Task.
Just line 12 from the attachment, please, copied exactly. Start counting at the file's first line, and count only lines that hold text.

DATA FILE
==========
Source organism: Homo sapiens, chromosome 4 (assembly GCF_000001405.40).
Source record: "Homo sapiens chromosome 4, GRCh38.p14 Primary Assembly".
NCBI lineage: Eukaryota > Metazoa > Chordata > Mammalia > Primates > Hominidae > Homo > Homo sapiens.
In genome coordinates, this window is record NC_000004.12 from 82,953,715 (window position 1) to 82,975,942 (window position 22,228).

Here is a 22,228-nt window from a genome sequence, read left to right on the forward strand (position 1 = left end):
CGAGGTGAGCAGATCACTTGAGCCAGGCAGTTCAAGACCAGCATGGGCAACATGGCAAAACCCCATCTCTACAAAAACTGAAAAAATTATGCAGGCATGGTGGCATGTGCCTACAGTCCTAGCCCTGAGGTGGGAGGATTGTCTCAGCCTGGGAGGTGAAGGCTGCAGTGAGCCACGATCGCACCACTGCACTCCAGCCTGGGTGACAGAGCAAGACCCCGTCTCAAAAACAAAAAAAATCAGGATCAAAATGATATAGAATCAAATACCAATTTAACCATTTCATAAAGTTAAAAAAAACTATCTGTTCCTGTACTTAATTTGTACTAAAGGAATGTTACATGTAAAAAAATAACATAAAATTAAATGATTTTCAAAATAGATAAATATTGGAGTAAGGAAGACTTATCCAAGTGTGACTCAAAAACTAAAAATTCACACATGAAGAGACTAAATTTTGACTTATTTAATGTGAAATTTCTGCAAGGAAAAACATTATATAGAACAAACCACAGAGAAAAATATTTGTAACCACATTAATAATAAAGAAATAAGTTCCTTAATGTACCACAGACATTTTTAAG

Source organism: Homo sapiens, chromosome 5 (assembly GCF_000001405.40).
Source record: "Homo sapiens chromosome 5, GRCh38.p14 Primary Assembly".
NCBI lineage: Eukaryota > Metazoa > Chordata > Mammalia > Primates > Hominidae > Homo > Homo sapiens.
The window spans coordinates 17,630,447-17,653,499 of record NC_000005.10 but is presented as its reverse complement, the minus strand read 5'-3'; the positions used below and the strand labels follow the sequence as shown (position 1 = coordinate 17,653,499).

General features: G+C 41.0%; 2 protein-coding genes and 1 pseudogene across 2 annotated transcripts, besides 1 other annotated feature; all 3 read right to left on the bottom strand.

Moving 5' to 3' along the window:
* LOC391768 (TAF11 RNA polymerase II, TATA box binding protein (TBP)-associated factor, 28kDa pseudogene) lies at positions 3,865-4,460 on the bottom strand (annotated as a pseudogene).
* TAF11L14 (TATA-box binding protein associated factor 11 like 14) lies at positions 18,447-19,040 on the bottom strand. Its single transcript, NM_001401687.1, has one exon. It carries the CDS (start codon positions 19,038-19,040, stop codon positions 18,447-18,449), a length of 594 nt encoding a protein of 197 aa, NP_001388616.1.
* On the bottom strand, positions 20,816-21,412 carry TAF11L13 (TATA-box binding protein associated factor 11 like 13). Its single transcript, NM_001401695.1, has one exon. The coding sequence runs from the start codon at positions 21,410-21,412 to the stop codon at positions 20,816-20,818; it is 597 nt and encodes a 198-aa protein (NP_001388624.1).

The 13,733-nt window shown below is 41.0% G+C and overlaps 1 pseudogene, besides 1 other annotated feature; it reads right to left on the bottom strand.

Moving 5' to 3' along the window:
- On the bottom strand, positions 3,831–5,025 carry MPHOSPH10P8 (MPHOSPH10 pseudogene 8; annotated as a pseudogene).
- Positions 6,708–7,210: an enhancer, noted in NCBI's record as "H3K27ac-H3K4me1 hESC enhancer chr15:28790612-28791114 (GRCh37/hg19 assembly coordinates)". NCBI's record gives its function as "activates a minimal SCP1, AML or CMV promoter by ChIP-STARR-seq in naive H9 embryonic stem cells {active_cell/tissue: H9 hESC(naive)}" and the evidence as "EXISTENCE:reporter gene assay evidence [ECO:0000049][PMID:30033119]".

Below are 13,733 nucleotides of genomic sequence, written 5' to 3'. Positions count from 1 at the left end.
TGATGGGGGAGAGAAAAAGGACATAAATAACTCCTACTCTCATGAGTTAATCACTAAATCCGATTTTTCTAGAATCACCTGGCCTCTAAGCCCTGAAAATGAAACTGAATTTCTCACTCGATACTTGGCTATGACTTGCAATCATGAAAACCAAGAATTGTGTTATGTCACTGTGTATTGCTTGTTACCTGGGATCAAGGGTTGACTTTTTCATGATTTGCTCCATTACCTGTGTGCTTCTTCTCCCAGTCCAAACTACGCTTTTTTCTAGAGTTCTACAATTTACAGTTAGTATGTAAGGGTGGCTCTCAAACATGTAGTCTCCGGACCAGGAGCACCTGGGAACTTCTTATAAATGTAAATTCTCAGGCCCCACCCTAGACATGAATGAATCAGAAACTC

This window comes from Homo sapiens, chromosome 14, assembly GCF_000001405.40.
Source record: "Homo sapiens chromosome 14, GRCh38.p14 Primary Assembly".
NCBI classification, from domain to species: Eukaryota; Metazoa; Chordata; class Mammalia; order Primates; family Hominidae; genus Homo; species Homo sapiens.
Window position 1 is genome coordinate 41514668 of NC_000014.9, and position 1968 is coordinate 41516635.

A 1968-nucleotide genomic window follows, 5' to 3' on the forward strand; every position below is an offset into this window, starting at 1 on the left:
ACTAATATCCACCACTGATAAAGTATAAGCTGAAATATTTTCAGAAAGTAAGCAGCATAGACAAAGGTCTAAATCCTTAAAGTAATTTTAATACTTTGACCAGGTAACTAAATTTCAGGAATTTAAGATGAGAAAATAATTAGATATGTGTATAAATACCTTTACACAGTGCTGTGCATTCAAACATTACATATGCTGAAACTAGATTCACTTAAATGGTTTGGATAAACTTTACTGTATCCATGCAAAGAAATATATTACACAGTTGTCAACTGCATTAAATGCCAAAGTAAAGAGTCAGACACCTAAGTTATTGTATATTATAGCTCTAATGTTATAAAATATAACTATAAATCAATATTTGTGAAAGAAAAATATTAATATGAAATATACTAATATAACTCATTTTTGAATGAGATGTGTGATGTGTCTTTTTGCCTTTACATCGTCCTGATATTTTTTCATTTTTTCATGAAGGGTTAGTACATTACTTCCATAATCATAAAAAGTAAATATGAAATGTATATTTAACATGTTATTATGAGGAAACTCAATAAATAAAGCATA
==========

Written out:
Moving 5' to 3' along the window: